The varieties grown in Gimbi have a heavy body, medium to pointed acidity and a nuanced flavor profile with a fruity finish. Gimbi coffees are an important part of the blends of many roasters, although they can also be gourmet coffees from a single origin. Ethiopia is one of the largest coffee producers in the world. However, it exports less than half of what it grows.

In other words, it consumes more than half of its own production. That means about 500 million pounds of coffee for a population of nearly 100 million, a particularly impressive amount, since almost half of the population is under 14 years of age. By contrast, Kenya consumes only three percent of its production, while Colombia exports more than 86 percent of its coffee. But my favorite Ethiopian coffees come from the Harrar region.

Coffee from this region is dry-processed and has strong wine-like characteristics with complex fruit flavors and a rich body. Ethiopian Ghimbi coffees are a variety of wet-processed (washed) coffee grown in western Ethiopia. Ghimbi coffee is known to have a heavier body than Ethiopian Harrar coffees, and is also more balanced with a longer lasting body. Ghimbi is known for its complex flavor and rich, sharp acidity.

I don't know why, but I really don't like Ethiopian coffee and African coffees in general that I tend to avoid. I used to believe that all Ethiopian beans are good, until I bought the single-origin series Ethiopian Sidamo from Starbucks. Most Ethiopian coffees are grown in high elevation valleys, which sounds a bit contradictory, but bear with me. Since then, farmers have simply labelled most of their coffee under a fairly generic variety called the “Ethiopian relic”.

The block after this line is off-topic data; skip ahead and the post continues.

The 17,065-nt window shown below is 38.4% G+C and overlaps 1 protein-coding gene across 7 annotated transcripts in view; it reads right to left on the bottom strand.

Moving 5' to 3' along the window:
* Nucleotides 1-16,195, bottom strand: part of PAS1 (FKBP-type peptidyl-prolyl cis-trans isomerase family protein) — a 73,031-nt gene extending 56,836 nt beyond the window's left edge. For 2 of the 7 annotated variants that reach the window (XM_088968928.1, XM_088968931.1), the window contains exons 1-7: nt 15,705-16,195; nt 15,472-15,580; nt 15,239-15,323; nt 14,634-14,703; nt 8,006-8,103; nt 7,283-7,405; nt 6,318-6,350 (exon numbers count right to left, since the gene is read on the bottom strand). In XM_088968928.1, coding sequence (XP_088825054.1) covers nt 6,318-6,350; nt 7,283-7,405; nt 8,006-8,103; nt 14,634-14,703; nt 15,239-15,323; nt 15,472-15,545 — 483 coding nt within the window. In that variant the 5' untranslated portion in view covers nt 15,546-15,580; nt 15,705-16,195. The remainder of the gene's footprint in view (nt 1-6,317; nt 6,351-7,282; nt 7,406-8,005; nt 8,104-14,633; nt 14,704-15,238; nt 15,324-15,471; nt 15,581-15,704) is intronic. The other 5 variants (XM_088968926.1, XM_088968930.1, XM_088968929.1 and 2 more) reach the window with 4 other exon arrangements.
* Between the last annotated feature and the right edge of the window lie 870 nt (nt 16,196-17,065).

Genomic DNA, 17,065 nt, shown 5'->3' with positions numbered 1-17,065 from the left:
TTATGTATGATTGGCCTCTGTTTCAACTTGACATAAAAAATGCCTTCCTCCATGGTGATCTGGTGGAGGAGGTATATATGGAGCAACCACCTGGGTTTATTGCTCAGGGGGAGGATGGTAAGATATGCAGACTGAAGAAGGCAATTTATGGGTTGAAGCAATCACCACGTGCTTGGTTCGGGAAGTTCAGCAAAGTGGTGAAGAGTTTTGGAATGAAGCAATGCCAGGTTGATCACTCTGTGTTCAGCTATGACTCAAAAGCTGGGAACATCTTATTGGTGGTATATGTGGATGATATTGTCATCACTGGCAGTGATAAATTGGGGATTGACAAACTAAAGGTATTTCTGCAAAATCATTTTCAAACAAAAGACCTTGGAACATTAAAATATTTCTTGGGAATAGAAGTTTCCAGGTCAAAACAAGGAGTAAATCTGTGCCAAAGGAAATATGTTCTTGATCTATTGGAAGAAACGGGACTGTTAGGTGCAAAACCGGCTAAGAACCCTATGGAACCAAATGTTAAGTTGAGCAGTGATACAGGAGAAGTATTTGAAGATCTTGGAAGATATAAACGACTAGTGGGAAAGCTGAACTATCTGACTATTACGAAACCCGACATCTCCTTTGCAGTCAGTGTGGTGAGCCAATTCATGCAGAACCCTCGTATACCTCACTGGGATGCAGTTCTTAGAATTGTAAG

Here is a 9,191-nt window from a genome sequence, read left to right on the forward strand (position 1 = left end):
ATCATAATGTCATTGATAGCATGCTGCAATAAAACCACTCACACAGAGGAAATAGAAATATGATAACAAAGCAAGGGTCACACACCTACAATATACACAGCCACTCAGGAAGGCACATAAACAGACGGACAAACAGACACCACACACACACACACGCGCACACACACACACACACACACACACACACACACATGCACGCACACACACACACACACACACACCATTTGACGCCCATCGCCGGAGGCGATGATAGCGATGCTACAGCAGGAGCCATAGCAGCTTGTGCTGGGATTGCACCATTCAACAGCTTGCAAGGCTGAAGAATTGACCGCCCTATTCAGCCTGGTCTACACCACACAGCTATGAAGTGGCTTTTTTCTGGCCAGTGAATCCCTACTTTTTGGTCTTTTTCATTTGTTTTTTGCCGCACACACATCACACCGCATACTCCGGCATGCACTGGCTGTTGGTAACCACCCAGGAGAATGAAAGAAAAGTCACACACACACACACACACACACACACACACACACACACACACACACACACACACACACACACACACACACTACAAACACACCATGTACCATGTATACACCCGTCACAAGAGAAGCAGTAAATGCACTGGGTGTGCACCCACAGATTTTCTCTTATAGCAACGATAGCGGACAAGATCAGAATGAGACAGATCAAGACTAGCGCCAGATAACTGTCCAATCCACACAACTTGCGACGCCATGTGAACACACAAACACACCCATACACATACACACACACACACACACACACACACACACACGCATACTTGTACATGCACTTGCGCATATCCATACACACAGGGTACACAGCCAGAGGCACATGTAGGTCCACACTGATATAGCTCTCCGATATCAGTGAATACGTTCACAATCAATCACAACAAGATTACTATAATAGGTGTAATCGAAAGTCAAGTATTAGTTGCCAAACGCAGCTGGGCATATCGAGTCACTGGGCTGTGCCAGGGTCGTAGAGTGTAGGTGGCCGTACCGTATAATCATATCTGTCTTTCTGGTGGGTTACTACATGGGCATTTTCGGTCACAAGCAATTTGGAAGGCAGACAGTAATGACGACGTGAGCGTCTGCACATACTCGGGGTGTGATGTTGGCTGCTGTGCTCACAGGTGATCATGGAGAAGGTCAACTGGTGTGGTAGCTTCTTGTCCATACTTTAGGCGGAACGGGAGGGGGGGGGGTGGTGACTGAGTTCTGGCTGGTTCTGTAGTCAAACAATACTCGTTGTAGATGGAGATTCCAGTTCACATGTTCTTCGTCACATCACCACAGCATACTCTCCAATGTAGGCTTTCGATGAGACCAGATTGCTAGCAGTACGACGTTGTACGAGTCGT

When coffee hounds see the beans being described as Ethiopian, there are some assumptions they can make about what coffee will look like once it is ground and brewed. Each region has its own distinct characteristics and flavor profile, but maintains the softness, bold acidity and slightly citrus flavor that Ethiopian Arabica coffee beans are best known for. This incredible genetic strain of Ethiopian coffee means that it is more resistant to diseases, which is essential to combat leaf rust. Although it is a light roast, the Stone Street yirgacheffe is still an intense coffee that enlivens the palate with the familiar and distinctive Ethiopian floral bouquet, but also a soft softness that is unique and bright.

The Ethiopian nomadic mountain peoples of the Galla tribe collected the coffee beans, ground them and mixed them with animal fat, forming nutritious energy balls that served to sustain them during long journeys. Grown in the Illubabor and Kaffa regions at elevations of 4,400 to 6,000 feet above sea level, Djimmah coffee is an excellent, low-acid Ethiopian coffee when wet processed (washed). Every day, Ethiopians hold various prolonged coffee ceremonies in which raw, unwashed coffee beans are transformed into cups of fragrant coffee. Ethiopian coffee is recognizable by a light to medium body, relatively low acidity and bright fruity or floral flavors, depending on the region in which it is grown and the method of processing.

Ethiopian coffee differs significantly from any coffee due to its diverse flavor profiles and unique tasting notes. From there, coffee is sold and delivered to Ethiopian exporters and brokers, who organize the wholesale process with other countries. . .

Patrick Draper
Patrick Draper

Total bacon practitioner. Proud coffee expert. Freelance internet maven. Zombie scholar. General bacon specialist. Devoted coffee junkie.